Thursday, November 25, 2010

First generation

I was so excited to work on this print when i got the art work. This was my favorite poster art for the movie (it's not the one usually seen). When i started working on the design i noticed it was high resolution and large but this was an oil painting, so there's not much detail, very splotchy brush strokes.

This is another shirt from my collection, it's already been washed over 20 times when i took this pic.
I don't think i'm going to use the flash when taking pics anymore, it washes out all the light colors but you can see more detail in the darkened areas. You can actually see the black ink on a black ground using the flash when taking a picture.
This print is a 10 color index including an underbase, printed wet on wet (flash curing the underbase) from darkest to lightest color with the black printed last.
i added black ink even tho it was printed on a black shirt. I find that with designs like this, the black adds more depth and helps give more tones and detail to the print.

Here's a close up of the print, one picture taken without a flash and the other with. 
You can see the detail in the darkened areas better in the pic using the flash.

The image resolution for the index sep on this was done at 180ppi. we used all 280 yellow mesh and a 200 for the underbase. Halftone dot pattern for the underbase is 55lpi at 21 degrees.

Tuesday, November 23, 2010

Board of index

This shirt has been worn and washed 20+ times already, we printed this design many months ago and i just took the pictures today. Still trying to figure out the best settings and lighting with this camera i have. I tried a many different settings, here's 3 decent ones .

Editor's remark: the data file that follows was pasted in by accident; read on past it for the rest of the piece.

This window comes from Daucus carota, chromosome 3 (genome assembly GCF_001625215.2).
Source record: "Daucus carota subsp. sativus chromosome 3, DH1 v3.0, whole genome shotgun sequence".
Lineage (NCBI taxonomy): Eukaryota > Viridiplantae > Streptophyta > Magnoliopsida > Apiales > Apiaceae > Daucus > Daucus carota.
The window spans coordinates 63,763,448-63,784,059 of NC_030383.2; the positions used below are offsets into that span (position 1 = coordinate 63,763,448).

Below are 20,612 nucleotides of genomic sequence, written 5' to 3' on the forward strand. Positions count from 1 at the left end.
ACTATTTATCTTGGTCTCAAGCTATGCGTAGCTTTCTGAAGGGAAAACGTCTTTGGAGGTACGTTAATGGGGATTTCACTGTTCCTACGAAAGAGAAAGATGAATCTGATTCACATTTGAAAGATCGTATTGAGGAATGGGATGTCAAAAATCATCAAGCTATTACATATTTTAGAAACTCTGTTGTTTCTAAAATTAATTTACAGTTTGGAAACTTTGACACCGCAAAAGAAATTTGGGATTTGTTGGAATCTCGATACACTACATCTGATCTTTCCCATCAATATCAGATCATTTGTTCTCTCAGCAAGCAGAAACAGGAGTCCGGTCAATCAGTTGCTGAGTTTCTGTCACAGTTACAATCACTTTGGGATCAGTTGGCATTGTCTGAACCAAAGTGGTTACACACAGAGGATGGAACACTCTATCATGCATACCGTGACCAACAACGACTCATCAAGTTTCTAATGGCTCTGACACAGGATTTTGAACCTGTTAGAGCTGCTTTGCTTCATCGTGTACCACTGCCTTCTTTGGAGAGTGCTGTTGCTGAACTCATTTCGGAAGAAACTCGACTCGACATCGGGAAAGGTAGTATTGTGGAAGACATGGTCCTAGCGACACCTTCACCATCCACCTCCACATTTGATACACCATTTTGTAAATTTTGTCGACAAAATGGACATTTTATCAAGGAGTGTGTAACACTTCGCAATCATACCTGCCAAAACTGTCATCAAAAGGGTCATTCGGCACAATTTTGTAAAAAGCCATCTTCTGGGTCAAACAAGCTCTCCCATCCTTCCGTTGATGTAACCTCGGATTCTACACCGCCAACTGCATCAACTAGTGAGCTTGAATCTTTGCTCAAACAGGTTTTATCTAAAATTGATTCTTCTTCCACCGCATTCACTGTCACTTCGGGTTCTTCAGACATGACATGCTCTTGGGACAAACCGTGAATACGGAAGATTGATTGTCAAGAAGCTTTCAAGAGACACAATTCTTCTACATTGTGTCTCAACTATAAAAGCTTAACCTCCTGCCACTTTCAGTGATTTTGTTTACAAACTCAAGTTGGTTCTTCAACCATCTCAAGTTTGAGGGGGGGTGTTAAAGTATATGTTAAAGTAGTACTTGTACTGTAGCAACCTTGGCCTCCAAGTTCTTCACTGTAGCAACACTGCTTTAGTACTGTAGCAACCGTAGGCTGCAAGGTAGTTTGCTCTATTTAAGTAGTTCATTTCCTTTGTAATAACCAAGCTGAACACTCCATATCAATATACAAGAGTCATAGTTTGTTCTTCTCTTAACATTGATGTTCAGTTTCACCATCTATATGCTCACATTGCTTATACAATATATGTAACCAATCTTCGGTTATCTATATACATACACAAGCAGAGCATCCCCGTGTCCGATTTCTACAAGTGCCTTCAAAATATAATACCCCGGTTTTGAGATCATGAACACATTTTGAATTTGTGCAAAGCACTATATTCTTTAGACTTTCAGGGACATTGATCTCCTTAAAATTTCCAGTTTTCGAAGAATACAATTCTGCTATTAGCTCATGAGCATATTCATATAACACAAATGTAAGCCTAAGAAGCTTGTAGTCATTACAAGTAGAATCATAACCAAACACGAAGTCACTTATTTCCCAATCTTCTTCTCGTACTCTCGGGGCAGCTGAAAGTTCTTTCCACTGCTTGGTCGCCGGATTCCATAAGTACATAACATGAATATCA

This was a 10 color Index print including underbase, printed wet on wet, flash curing after the underbase only. Print color sequence was darkest to lightest with Black last.

closer view of the index printed wet on wet

Here's a close ups of the index print, you can see a slight stippled effect.
here you can even see the grain of the shirt

Tuesday, October 19, 2010

More then meets the eye

here's an old print from almost two years ago (all the other pics so far were taken at the same time). It's a 9 color Index/Simulated process separation, printed wet on wet (flash cure after the underbase only).

This is the digital separation, originally meant to be printed on a charcoal shirts .
Licenser had us remove the upside down ghost text. Don't have a digital copy of the original test print that i'm showing
The original art was done with a de-saturated artistic effect and lots of transparencies with over lapping elements. looks a bit odd but it turned out pretty good. could have turned out allot better with some fine tuning on the press. The print shop that did these has come along way since then.

full front print 12.1"x17.5"

closer look

close up showing the halftone pattern, the index pattern is not noticeable. 

In this pic you can see there's a slight off registration, the underbase may have moved and is the most noticeable but it looks like several colors are off registration just slightly, allot of color and detail is lost because of that.
slightly too much ink deposit on the grays and light blue causing a muddy print as well. 

One layer at a time

Found some old pics of a shirt being printed from start to finish. This is a 10 color print and the separation was done as a mix of Index and simulated process. Printed wet on wet, flash curing after the underbase only.
missing a few pics of a couple steps

Underbase then flash cured
Light gray
Light bronze
Royal blue then light blue
Close up
Red, top white and black
Metallic silver ink

Close up of the finished print